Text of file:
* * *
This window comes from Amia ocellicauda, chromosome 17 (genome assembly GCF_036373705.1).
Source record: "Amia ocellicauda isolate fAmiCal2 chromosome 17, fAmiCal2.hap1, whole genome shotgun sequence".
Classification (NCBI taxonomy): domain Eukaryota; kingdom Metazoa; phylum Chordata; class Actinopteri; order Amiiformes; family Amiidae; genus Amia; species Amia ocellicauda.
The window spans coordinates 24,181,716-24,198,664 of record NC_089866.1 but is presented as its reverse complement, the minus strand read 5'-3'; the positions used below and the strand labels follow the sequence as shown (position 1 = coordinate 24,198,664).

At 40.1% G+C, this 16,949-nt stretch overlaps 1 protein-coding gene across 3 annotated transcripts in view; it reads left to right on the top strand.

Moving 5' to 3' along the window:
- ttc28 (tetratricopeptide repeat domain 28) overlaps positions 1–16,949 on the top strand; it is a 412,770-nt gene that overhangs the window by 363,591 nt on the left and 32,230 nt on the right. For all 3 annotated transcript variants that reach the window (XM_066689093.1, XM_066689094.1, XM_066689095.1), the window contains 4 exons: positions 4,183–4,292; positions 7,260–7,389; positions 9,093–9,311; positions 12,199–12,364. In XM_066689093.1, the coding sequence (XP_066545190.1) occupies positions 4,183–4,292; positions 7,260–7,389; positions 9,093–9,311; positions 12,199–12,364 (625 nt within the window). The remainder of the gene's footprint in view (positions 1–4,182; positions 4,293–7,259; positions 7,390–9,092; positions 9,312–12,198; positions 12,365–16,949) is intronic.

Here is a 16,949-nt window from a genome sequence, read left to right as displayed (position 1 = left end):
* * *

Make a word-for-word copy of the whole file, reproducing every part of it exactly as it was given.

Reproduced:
This window comes from Amia ocellicauda, chromosome 17 (genome assembly GCF_036373705.1).
Source record: "Amia ocellicauda isolate fAmiCal2 chromosome 17, fAmiCal2.hap1, whole genome shotgun sequence".
Classification (NCBI taxonomy): domain Eukaryota; kingdom Metazoa; phylum Chordata; class Actinopteri; order Amiiformes; family Amiidae; genus Amia; species Amia ocellicauda.
The window spans coordinates 24,181,716-24,198,664 of record NC_089866.1 but is presented as its reverse complement, the minus strand read 5'-3'; the positions used below and the strand labels follow the sequence as shown (position 1 = coordinate 24,198,664).

At 40.1% G+C, this 16,949-nt stretch overlaps 1 protein-coding gene across 3 annotated transcripts in view; it reads left to right on the top strand.

Moving 5' to 3' along the window:
- ttc28 (tetratricopeptide repeat domain 28) overlaps positions 1–16,949 on the top strand; it is a 412,770-nt gene that overhangs the window by 363,591 nt on the left and 32,230 nt on the right. For all 3 annotated transcript variants that reach the window (XM_066689093.1, XM_066689094.1, XM_066689095.1), the window contains 4 exons: positions 4,183–4,292; positions 7,260–7,389; positions 9,093–9,311; positions 12,199–12,364. In XM_066689093.1, the coding sequence (XP_066545190.1) occupies positions 4,183–4,292; positions 7,260–7,389; positions 9,093–9,311; positions 12,199–12,364 (625 nt within the window). The remainder of the gene's footprint in view (positions 1–4,182; positions 4,293–7,259; positions 7,390–9,092; positions 9,312–12,198; positions 12,365–16,949) is intronic.

Here is a 16,949-nt window from a genome sequence, read left to right as displayed (position 1 = left end):